Chapter 725 of the 2010 Laws of Maryland clarifies standards for the Maryland Department of Transportation (MDOT) evaluation and selection of projects for its annual Consolidated Transportation Program (CTP). Transportation Article § 8-612 governs the method by which local governments communicate their capital project priorities to the state by noting that “the local governing body and a majority of the local legislative delegation shall establish a list of priorities from among those secondary system projects listed in the needs inventory and the Administration shall engage in initial project planning upon the request of the local governing body and a majority of the local legislative delegation in the order established in the list of priorities. MDOT's Highway Needs Inventory (HNI) Overview defines the secondary system as a "network of state routes which serve inter-regional and localized traffic. This network consists of 3,955 miles (75.45%) of the total state maintained roadways and provides feeder and support functions to the Primary System. It also complements county highway systems."

Chapter 725 also establishes the connection between prioritized projects, the Maryland Transportation Plan (MTP), and a jurisdiction's comprehensive plan. Requests for the inclusion of a capital project in the CTP must include the location of the project, the need for the project, a discussion of how the project addresses state transportation goals, and a description of how the project supports local government land use goals. As part of the annual CTP process, MDOT accepts the requests, in the form of Priority Letters, on or around April 1 of each year. Counties are required to submit Priority Letters that detail how proposed projects advance the six goals of the MTP. MDOT encourages municipalities and regional planning organizations to coordinate with counties if they wish for a project to be included in a Priority Letter, as county letters most impact MDOT's CTP decision making process. Counties should engage the public, municipalities, major employers, and other stakeholders, including military installations, in the Priority Letter development process. As a means of supporting mutually beneficial transportation infrastructure (roads, transit, multimodal), jurisdictions and their neighboring military installations should discuss desired transportation projects each year during the priority letter drafting process, ideally as part of a regularly scheduled and coordinated process. MDOT reports and maintains annual Priority Letters on its Maryland Priority Letter Map. Planning recommends that counties and municipalities also work with military installations to ensure projects are consistent with local comprehensive plans, as that is one measure by which MDOT measures proposals during the CTP process. If a project is not included in a jurisdiction's comprehensive plan, or if the land use plan does not support a proposed project, such as transit connecting growth areas with major employers or other high trip generating destinations, then a jurisdiction and military installation should consider how the comprehensive plan might best be updated our amended to demonstrate consistency with the proposed project. Another option is for installations to articulate their priority transportation projects through the MMIC.

MPO Transportation Improvement Programs


In addition to coordinating on the Consolidated Transportation Plan (CTP) and Priority Letters, military installations should work with Metropolitan Planning Organizations (MPOs) on their Long-Range Transportation Plans (LRTP) and MPO Transportation Improvement Programs (TIPs). Maryland has seven MPOs serving the state's urbanized areas with a population greater than 50,000. MPOs are required to develop 20-year LRTPs and two to six-year TIPs for the regions they represent. The LRTPs are similar in form and purpose as the Maryland Transportation Plan (MTP), but at the regional, rather than the state level. LRTPs include regional goals, and, along with the MTP, serve as the foundation of the state's project-focused Statewide Transportation Improvement Plan. MDOT describes the STIP as "a listing of transportation projects requesting funding that includes proposed federal, state, and local money for highway, transit, bicycle, and pedestrian projects throughout the state during the next four years."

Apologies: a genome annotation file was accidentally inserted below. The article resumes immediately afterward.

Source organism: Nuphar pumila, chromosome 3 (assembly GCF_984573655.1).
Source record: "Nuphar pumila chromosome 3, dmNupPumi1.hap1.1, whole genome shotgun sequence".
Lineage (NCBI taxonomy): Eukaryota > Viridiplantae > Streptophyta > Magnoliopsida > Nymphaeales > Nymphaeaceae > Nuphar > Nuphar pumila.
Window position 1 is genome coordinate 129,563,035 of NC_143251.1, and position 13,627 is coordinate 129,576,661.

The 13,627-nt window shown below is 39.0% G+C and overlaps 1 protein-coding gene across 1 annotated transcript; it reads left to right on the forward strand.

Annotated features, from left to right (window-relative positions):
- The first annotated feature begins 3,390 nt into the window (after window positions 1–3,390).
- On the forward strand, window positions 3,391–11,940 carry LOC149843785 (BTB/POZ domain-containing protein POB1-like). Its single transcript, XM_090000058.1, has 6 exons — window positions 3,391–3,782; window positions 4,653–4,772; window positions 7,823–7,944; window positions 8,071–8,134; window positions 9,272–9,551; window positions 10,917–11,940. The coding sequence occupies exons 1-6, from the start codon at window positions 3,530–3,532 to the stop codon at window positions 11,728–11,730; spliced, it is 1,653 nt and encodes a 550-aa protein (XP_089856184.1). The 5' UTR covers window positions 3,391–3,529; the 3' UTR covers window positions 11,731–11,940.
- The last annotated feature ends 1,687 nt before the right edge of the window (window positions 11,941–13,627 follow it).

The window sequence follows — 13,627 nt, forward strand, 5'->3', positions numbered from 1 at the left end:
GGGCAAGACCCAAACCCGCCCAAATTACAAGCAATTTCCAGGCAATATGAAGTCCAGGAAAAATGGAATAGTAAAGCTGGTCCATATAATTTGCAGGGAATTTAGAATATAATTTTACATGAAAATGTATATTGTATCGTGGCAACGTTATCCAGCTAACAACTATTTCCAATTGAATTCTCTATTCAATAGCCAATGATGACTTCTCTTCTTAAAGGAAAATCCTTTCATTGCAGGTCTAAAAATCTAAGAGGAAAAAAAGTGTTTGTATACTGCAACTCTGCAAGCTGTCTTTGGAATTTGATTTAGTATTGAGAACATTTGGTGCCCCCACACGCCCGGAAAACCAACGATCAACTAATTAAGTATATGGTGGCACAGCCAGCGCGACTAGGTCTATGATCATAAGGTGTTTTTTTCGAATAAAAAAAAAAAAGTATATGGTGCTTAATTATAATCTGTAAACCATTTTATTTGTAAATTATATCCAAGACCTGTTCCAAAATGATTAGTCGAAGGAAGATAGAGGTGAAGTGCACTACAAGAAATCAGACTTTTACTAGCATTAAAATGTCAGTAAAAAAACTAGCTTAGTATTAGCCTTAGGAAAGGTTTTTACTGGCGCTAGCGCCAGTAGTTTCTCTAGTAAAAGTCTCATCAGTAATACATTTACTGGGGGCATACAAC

Refer to the STIP Development Process Diagram from Maryland's 2022 STIP to learn more about the various plans and programs are related.

Following General Assembly approval of the CTP, projects are then incorporated into the respective MPO TIPs. A new CTP is developed each year, while TIPs and the STIP may not be updated annually.

Transportation Alternatives Program


The Transportation Alternatives Program (TAP) is a state directed, federally funded, and reimbursable program. TAP supports community-oriented transportation programs or projects that enhance Maryland's intermodal connections. Eligible sponsors include regional transportation authorities, local and tribal governments, school districts, natural resource and public land agencies, transit agencies, and local government entities overseeing trail development. TAP funding could be used to support intermodal connections to military installations, develop recreational trails on publicly owned easements, on land adjacent to an installation, or to restore historic transportation buildings that serve or once served as military installations or facilities.

Maryland Jobs Access Reverse Commute Grant


The Maryland Jobs Access Reverse Commute (MD-JARC) Grant Program is intended to connect potential workers to employment areas experiencing rapid growth, such as those supporting, or supported by, military installations. Nonprofit 501(c)(3) organizations, local transit systems, and one or more employers are eligible grant recipients. MD-JARC can fund transit corridor and feasibility studies, bus infrastructure, connected and automated vehicle pilot programs, and other transit supportive initiatives. Local transit agencies, military installations, and military dependent employers could partner on a MD-JARC funded program to improve accessibility and mobility of their co-dependent workforces.